Mildred Ngesa, an ambassador for the global activist group Female Wave of Change, makes a similar argument. Phamotse eventually fled her abuser, with nothing to show for the relationship. That said, Keen has to take part in a brutally violent finale that finds Laura repeatedly slashing enemies to shreds with her claws. She says that her religious parents brought her up with traditional values, but she has made her own choices. Claudia may look like a girl, but she's very intelligent and unafraid of slaying others. But when I ask her about safe sex, this illusion quickly evaporates. Having made it to the top, though, they often begin to cultivate a different image - presenting themselves as independent, self-made businesswomen and encouraging Kenyan girls to work hard and stay in school.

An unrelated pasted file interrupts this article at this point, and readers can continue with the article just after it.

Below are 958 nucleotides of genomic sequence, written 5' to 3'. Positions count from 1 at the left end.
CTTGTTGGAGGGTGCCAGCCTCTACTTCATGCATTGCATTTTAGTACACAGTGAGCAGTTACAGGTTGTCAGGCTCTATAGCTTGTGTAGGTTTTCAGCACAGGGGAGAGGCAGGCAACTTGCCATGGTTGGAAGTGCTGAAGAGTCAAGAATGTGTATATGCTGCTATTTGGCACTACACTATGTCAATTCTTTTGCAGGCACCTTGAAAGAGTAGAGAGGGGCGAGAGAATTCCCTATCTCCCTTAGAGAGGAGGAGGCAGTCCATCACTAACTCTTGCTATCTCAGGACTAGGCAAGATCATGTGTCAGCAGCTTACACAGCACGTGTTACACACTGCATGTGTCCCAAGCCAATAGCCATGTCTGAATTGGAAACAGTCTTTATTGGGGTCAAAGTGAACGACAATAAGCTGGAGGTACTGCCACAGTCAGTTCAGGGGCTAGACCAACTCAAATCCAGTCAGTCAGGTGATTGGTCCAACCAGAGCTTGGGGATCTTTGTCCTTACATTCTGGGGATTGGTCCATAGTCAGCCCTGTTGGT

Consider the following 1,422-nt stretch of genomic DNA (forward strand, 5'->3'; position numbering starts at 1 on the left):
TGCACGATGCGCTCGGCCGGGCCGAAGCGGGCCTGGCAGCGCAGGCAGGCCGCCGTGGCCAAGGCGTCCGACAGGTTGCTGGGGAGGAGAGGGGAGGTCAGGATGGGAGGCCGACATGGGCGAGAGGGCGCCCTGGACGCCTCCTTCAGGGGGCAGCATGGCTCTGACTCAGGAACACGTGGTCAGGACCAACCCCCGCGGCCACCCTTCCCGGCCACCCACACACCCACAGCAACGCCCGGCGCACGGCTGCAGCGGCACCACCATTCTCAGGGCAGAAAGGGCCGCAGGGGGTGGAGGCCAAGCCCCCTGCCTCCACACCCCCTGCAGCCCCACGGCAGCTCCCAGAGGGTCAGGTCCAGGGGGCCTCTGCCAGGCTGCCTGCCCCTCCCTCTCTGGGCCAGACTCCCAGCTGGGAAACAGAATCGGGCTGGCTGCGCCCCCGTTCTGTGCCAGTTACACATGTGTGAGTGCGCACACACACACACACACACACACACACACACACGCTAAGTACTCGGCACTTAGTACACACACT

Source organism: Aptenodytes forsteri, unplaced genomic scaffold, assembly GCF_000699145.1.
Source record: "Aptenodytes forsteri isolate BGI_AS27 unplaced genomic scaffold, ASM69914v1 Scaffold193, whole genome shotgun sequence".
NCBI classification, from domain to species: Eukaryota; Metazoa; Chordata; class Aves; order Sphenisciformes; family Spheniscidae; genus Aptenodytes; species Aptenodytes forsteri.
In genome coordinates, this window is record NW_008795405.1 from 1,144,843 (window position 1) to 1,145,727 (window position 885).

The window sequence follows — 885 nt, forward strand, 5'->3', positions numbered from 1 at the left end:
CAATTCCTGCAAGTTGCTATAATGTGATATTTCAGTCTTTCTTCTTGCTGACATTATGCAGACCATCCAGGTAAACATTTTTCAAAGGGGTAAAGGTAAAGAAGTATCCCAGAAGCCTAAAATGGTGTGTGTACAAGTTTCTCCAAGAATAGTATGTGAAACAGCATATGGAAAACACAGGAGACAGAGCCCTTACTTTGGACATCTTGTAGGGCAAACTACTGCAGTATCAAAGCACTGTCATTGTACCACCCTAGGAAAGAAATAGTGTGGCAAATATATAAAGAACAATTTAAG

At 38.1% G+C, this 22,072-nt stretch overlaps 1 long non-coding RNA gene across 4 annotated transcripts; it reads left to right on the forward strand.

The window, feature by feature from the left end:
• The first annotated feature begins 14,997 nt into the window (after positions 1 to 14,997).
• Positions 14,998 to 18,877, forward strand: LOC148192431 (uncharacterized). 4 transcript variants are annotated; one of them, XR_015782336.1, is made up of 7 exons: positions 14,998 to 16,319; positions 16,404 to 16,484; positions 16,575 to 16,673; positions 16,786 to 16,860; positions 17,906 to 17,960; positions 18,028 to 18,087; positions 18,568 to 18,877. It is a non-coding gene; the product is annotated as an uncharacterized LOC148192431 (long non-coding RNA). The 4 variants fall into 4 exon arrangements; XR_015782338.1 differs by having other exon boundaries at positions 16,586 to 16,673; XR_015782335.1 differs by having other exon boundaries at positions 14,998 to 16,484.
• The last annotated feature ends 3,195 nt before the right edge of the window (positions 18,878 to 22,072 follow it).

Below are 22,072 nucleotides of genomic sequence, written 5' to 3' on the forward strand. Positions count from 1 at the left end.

Candice did not hesitate to get back at her haters and went on to express how she feels about having a belly.
‘I've the right to have a little tummy’
The show has launched several socialites out of Nairobi's slums and on to yachts off the coast of Malibu or the Mediterranean. She got good reviews, and Poison Ivy helped revitalize her career, but this is another example of a movie portraying "jailbait" as something stimulating. No-one really knows how many sugar relationships end in sexual abuse or physical harm. Grace, the aspiring singer struggling to put food on the table, has a slightly different perspective - to her the similarities with sex work are more apparent. But the gulf between them may not be so deep as it seems. Jackie Phamotse, a South African businesswoman who survived an abusive relationship with a "blesser", described her experiences in a tell-all book, Bare: But according to Crystal Simeoni, an expert on gender and economic policy, Kenyan society encourages sugar relationships in other ways too.